This database covers the English and Chinese newspapers published by North-China Daily News & Herald, Limited, the largest British-founded press agency in Shanghai. Newspaper titles include The North-China Herald《北华捷报, The North-China Daily News《字林西报, The Chinese Shipping List & Advertiser《上海新报, Hu Bao《沪报, Han Bao《汉报, Xiao Xian Bao《消闲报, and The North-China Desk Hong List《字林西报行名录》published by the company. As an important part of the historical archives, this database provides valuable materials for the study of modern China.
Discover manuscripts written or compiled by women in the British Isles during the sixteenth and seventeenth centuries. Produced in association with the Perdita Project based at the University of Warwick and Nottingham Trent University, the project seeks to rediscover early modern women authors who were “lost” because their writing exists only in manuscript form.
Part of Gale Primary Sources: Archives Unbound, these documents highlight the structure and activities of the Persian Gulf States’ and Yemen’s political system, government, judiciary, laws, military, customs, economy, finance, agriculture, natural resources, industry, communications, and media.
Part of Gale Primary Sources: Archives Unbound, the collection consists of the testimony and documents from more than 750 witnesses: Japanese Americans and Aleuts who had lived through the events of WWII, former government officials who ran the internment program, public figures, internees, organizations such as the Japanese American Citizens League, interested citizens, historians, and other professionals who had studied the subjects of the Commission’s inquiry.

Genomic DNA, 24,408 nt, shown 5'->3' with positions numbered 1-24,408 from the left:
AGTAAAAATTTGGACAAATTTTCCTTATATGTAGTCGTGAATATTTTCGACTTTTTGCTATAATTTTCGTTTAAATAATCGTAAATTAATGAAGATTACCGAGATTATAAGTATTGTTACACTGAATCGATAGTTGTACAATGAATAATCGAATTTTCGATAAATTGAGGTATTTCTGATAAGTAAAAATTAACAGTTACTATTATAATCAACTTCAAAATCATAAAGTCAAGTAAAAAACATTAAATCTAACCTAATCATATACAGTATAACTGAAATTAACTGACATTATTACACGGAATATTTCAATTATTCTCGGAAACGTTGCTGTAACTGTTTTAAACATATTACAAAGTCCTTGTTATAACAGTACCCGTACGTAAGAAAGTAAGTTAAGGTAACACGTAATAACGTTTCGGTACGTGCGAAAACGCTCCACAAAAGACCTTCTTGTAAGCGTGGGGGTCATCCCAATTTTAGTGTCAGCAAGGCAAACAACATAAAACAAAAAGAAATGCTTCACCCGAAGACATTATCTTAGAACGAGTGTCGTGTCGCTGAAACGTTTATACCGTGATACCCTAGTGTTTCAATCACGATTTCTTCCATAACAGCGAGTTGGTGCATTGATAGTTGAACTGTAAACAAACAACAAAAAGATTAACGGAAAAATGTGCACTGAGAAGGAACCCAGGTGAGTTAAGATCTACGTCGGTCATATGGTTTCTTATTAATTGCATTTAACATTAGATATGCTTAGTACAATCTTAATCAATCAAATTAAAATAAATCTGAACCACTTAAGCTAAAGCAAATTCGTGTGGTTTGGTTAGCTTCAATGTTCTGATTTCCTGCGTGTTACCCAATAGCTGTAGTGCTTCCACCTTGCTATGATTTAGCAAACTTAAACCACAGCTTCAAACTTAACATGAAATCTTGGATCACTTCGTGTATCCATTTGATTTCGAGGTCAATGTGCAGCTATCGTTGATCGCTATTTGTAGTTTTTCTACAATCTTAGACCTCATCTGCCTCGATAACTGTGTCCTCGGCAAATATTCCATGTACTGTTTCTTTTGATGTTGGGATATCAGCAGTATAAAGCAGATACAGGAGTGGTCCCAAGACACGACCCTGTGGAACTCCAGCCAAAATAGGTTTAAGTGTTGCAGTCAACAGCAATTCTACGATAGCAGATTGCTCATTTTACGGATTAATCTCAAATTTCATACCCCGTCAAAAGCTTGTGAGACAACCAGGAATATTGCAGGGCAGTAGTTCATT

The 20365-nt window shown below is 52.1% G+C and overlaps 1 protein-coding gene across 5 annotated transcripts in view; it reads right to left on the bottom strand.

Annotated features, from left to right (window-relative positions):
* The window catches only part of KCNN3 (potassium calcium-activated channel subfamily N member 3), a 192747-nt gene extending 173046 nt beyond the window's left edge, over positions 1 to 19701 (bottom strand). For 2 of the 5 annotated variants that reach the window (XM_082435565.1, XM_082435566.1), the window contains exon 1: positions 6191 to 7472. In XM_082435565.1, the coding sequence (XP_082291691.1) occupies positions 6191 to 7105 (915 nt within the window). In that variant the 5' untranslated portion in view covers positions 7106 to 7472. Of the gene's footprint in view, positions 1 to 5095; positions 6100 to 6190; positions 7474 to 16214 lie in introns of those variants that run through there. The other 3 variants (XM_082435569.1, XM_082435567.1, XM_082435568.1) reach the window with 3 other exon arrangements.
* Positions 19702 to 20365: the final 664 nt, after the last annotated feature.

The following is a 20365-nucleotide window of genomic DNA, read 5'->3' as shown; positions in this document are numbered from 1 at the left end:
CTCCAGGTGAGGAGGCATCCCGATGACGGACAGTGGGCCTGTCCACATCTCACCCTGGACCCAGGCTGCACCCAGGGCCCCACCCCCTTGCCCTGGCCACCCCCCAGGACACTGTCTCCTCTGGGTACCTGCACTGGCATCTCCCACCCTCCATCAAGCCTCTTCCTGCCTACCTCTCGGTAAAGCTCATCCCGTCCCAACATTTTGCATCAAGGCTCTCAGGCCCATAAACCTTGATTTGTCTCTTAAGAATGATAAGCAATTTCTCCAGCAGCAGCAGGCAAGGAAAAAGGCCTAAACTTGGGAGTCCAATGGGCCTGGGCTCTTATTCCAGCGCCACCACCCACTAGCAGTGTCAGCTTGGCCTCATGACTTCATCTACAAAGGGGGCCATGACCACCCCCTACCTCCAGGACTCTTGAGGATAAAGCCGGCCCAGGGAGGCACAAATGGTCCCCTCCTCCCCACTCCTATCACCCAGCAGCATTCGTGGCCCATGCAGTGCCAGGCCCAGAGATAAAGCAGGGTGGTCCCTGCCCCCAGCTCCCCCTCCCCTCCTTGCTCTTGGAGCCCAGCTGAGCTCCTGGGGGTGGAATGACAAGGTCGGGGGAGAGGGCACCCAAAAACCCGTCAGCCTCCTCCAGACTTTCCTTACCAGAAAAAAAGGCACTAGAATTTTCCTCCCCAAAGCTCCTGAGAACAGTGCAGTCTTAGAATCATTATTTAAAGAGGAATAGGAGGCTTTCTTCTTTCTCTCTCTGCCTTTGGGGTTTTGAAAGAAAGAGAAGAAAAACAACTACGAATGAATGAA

This unique collection showcases the development of 'popular' medicine in America during the nineteenth century, through an extensive range of material that was aimed at the general public rather than medical professionals. Explore an array of printed sources, including rare books, pamphlets, trade cards, and visually-rich advertising ephemera.
Discover what life was like for the poorest communities in Victorian Britain, and explore the government policy, social reform movements and philanthropic efforts of charitable institutions that sought to alleviate poverty.
The American Hebrew was a weekly Jewish newspaper published in New York City. In 1903 it merged with the Jewish Messenger. The paper covered many topics of Jewish interest internationally. Many prominent Jewish writers and communal workers in the United States have been contributors to its pages. Coverage from 1857-1922.
The Jewish Advocate serves as a primary source of news and information as well as a forum for discussion and debate, providing lines of communication uniting the community and supporting the efforts aimed at reinvigorating and broadening Jewish religious and cultural life. Coverage from 1905-1990.